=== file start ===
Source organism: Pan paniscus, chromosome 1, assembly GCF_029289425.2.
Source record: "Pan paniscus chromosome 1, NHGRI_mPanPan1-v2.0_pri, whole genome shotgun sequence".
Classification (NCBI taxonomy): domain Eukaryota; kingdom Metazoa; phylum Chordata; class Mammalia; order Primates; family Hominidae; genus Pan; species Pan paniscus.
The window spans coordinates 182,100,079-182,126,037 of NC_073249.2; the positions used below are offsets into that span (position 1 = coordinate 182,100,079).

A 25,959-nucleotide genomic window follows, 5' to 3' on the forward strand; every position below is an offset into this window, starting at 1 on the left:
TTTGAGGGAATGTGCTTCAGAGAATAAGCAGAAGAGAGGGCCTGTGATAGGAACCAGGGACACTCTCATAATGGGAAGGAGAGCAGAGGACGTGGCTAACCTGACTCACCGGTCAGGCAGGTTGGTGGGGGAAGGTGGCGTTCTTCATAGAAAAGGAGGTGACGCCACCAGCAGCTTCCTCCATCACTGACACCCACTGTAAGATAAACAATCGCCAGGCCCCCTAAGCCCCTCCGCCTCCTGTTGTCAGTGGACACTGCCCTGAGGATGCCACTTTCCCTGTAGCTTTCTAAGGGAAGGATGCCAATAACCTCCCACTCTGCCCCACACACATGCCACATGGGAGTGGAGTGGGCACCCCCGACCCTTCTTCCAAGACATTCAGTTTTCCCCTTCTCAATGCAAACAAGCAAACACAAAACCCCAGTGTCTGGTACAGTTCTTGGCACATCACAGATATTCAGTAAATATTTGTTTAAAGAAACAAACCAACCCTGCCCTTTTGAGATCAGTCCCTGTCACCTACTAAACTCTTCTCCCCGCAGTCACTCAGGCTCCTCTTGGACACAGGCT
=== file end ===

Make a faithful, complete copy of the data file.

Source organism: Pan paniscus, chromosome 1, assembly GCF_029289425.2.
Source record: "Pan paniscus chromosome 1, NHGRI_mPanPan1-v2.0_pri, whole genome shotgun sequence".
Classification (NCBI taxonomy): domain Eukaryota; kingdom Metazoa; phylum Chordata; class Mammalia; order Primates; family Hominidae; genus Pan; species Pan paniscus.
The window spans coordinates 182,100,079-182,126,037 of NC_073249.2; the positions used below are offsets into that span (position 1 = coordinate 182,100,079).

A 25,959-nucleotide genomic window follows, 5' to 3' on the forward strand; every position below is an offset into this window, starting at 1 on the left:
TTTGAGGGAATGTGCTTCAGAGAATAAGCAGAAGAGAGGGCCTGTGATAGGAACCAGGGACACTCTCATAATGGGAAGGAGAGCAGAGGACGTGGCTAACCTGACTCACCGGTCAGGCAGGTTGGTGGGGGAAGGTGGCGTTCTTCATAGAAAAGGAGGTGACGCCACCAGCAGCTTCCTCCATCACTGACACCCACTGTAAGATAAACAATCGCCAGGCCCCCTAAGCCCCTCCGCCTCCTGTTGTCAGTGGACACTGCCCTGAGGATGCCACTTTCCCTGTAGCTTTCTAAGGGAAGGATGCCAATAACCTCCCACTCTGCCCCACACACATGCCACATGGGAGTGGAGTGGGCACCCCCGACCCTTCTTCCAAGACATTCAGTTTTCCCCTTCTCAATGCAAACAAGCAAACACAAAACCCCAGTGTCTGGTACAGTTCTTGGCACATCACAGATATTCAGTAAATATTTGTTTAAAGAAACAAACCAACCCTGCCCTTTTGAGATCAGTCCCTGTCACCTACTAAACTCTTCTCCCCGCAGTCACTCAGGCTCCTCTTGGACACAGGCT